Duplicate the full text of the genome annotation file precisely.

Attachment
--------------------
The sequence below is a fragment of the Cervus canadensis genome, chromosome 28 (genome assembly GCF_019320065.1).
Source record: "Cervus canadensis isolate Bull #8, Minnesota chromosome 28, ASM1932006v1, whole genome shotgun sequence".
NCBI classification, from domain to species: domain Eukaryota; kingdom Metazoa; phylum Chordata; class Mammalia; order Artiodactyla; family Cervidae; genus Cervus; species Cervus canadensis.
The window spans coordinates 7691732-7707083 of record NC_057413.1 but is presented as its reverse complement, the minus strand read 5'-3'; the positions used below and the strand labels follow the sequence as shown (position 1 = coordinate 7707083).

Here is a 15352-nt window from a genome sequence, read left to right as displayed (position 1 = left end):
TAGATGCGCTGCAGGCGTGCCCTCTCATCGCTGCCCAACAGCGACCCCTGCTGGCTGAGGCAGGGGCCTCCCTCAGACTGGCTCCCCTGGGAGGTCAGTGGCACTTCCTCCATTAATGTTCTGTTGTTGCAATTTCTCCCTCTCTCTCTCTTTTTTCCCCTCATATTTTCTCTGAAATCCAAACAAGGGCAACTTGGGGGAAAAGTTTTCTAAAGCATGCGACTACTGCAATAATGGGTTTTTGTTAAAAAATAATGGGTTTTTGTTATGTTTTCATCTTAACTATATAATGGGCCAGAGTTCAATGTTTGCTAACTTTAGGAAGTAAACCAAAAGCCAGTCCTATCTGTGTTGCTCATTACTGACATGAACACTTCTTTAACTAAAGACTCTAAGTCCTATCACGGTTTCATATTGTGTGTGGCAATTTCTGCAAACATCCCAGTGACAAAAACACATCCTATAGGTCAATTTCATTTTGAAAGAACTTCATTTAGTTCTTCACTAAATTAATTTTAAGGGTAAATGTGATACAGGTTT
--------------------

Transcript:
The sequence below is a fragment of the Cervus canadensis genome, chromosome 28 (genome assembly GCF_019320065.1).
Source record: "Cervus canadensis isolate Bull #8, Minnesota chromosome 28, ASM1932006v1, whole genome shotgun sequence".
NCBI classification, from domain to species: domain Eukaryota; kingdom Metazoa; phylum Chordata; class Mammalia; order Artiodactyla; family Cervidae; genus Cervus; species Cervus canadensis.
The window spans coordinates 7691732-7707083 of record NC_057413.1 but is presented as its reverse complement, the minus strand read 5'-3'; the positions used below and the strand labels follow the sequence as shown (position 1 = coordinate 7707083).

Here is a 15352-nt window from a genome sequence, read left to right as displayed (position 1 = left end):
TAGATGCGCTGCAGGCGTGCCCTCTCATCGCTGCCCAACAGCGACCCCTGCTGGCTGAGGCAGGGGCCTCCCTCAGACTGGCTCCCCTGGGAGGTCAGTGGCACTTCCTCCATTAATGTTCTGTTGTTGCAATTTCTCCCTCTCTCTCTCTTTTTTCCCCTCATATTTTCTCTGAAATCCAAACAAGGGCAACTTGGGGGAAAAGTTTTCTAAAGCATGCGACTACTGCAATAATGGGTTTTTGTTAAAAAATAATGGGTTTTTGTTATGTTTTCATCTTAACTATATAATGGGCCAGAGTTCAATGTTTGCTAACTTTAGGAAGTAAACCAAAAGCCAGTCCTATCTGTGTTGCTCATTACTGACATGAACACTTCTTTAACTAAAGACTCTAAGTCCTATCACGGTTTCATATTGTGTGTGGCAATTTCTGCAAACATCCCAGTGACAAAAACACATCCTATAGGTCAATTTCATTTTGAAAGAACTTCATTTAGTTCTTCACTAAATTAATTTTAAGGGTAAATGTGATACAGGTTT